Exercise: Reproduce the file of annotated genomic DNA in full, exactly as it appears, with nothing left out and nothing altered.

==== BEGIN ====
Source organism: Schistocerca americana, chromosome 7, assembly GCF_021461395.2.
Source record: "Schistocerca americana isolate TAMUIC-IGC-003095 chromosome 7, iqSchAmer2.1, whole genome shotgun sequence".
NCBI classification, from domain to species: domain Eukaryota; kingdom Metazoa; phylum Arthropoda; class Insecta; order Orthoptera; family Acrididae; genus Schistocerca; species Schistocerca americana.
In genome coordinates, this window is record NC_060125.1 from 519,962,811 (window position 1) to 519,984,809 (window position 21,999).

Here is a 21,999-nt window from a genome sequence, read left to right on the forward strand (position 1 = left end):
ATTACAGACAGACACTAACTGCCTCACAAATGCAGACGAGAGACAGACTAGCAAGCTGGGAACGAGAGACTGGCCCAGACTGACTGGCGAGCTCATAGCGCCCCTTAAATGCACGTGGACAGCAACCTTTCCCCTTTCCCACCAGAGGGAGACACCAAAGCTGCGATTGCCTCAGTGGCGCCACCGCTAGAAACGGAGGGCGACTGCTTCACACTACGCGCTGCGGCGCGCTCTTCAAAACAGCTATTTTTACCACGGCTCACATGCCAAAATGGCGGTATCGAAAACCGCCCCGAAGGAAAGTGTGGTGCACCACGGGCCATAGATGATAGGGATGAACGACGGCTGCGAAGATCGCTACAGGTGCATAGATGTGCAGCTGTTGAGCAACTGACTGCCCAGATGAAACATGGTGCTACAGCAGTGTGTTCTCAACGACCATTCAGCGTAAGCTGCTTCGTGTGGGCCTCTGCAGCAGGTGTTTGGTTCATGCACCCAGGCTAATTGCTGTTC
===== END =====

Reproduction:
Source organism: Schistocerca americana, chromosome 7, assembly GCF_021461395.2.
Source record: "Schistocerca americana isolate TAMUIC-IGC-003095 chromosome 7, iqSchAmer2.1, whole genome shotgun sequence".
NCBI classification, from domain to species: domain Eukaryota; kingdom Metazoa; phylum Arthropoda; class Insecta; order Orthoptera; family Acrididae; genus Schistocerca; species Schistocerca americana.
In genome coordinates, this window is record NC_060125.1 from 519,962,811 (window position 1) to 519,984,809 (window position 21,999).

Here is a 21,999-nt window from a genome sequence, read left to right on the forward strand (position 1 = left end):
ATTACAGACAGACACTAACTGCCTCACAAATGCAGACGAGAGACAGACTAGCAAGCTGGGAACGAGAGACTGGCCCAGACTGACTGGCGAGCTCATAGCGCCCCTTAAATGCACGTGGACAGCAACCTTTCCCCTTTCCCACCAGAGGGAGACACCAAAGCTGCGATTGCCTCAGTGGCGCCACCGCTAGAAACGGAGGGCGACTGCTTCACACTACGCGCTGCGGCGCGCTCTTCAAAACAGCTATTTTTACCACGGCTCACATGCCAAAATGGCGGTATCGAAAACCGCCCCGAAGGAAAGTGTGGTGCACCACGGGCCATAGATGATAGGGATGAACGACGGCTGCGAAGATCGCTACAGGTGCATAGATGTGCAGCTGTTGAGCAACTGACTGCCCAGATGAAACATGGTGCTACAGCAGTGTGTTCTCAACGACCATTCAGCGTAAGCTGCTTCGTGTGGGCCTCTGCAGCAGGTGTTTGGTTCATGCACCCAGGCTAATTGCTGTTC